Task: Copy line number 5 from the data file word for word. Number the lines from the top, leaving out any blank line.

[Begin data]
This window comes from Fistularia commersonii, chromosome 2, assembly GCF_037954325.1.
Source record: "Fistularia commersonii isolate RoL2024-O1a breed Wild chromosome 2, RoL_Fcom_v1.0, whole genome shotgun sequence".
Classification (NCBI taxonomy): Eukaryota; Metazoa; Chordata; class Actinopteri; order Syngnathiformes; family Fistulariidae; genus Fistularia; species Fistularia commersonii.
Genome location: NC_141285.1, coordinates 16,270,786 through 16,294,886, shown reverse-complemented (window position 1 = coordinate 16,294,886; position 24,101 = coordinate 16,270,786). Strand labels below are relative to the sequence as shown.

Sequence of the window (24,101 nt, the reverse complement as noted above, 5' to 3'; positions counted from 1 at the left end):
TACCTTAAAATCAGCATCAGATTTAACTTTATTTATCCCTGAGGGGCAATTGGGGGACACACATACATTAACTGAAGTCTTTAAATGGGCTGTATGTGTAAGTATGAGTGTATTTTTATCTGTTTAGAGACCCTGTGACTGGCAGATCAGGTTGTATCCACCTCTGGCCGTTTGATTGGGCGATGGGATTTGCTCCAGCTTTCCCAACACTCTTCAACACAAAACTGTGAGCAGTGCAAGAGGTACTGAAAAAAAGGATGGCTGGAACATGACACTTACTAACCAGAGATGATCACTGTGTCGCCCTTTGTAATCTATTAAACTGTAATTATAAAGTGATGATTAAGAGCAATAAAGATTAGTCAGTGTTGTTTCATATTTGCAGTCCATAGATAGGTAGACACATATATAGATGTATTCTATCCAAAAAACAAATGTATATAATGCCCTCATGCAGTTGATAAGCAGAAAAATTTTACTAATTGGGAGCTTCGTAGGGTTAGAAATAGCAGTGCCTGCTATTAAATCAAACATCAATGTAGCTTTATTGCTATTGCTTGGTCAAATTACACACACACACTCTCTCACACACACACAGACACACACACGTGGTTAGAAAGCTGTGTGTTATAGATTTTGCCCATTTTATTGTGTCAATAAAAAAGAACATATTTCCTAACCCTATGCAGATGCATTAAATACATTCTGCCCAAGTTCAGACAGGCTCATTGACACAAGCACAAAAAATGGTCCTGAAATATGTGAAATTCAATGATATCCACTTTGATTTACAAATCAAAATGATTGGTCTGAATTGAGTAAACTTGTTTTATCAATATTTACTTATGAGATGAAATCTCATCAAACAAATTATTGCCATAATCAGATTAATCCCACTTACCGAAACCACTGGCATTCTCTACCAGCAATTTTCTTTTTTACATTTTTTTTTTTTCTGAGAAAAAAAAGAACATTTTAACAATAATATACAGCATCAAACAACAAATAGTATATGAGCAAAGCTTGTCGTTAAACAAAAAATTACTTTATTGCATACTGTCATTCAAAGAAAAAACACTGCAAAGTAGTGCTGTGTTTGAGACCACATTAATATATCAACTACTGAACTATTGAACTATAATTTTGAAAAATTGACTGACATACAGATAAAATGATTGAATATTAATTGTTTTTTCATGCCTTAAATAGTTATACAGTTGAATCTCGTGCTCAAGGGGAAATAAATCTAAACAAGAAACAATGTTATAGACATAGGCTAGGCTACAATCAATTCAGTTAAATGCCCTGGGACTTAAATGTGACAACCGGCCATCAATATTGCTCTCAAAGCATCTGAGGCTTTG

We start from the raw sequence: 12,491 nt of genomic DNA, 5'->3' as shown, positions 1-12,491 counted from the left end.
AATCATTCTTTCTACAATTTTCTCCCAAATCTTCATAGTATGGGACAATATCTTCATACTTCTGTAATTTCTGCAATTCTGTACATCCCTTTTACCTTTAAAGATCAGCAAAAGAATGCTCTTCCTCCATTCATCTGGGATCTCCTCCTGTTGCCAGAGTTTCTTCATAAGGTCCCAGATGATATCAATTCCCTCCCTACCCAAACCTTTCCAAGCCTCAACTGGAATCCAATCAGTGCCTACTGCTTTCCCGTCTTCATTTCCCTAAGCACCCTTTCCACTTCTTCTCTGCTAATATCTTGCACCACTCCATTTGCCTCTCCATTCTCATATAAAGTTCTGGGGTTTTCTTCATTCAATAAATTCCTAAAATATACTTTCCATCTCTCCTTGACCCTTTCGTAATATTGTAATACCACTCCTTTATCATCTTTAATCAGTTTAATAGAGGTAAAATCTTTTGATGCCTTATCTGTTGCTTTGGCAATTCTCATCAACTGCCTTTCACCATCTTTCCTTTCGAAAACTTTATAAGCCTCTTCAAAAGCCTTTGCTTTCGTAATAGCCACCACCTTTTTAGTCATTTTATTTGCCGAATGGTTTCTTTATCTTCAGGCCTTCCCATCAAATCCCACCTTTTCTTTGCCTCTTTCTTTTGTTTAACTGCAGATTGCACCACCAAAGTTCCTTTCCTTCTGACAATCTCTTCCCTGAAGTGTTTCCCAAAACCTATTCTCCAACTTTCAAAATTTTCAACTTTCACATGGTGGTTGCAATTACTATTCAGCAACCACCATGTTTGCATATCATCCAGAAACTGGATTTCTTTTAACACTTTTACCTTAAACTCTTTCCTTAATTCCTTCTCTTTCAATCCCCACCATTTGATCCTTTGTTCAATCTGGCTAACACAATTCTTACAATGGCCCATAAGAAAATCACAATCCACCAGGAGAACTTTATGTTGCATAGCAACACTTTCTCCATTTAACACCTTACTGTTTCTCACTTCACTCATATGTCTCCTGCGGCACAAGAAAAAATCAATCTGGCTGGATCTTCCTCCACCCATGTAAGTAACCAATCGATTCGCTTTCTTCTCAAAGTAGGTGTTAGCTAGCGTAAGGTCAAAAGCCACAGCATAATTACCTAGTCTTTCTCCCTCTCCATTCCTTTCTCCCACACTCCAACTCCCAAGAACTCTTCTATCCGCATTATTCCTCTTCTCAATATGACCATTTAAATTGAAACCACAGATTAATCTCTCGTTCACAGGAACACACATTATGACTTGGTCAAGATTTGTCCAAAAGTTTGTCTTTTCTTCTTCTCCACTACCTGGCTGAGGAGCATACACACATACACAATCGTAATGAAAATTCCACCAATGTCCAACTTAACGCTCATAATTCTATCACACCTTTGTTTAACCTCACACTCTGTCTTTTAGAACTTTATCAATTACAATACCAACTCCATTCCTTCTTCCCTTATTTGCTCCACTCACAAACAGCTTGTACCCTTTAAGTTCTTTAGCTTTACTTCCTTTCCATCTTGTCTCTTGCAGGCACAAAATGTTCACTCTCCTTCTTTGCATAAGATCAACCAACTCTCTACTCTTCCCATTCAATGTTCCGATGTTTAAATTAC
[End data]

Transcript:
Sequence of the window (24,101 nt, the reverse complement as noted above, 5' to 3'; positions counted from 1 at the left end):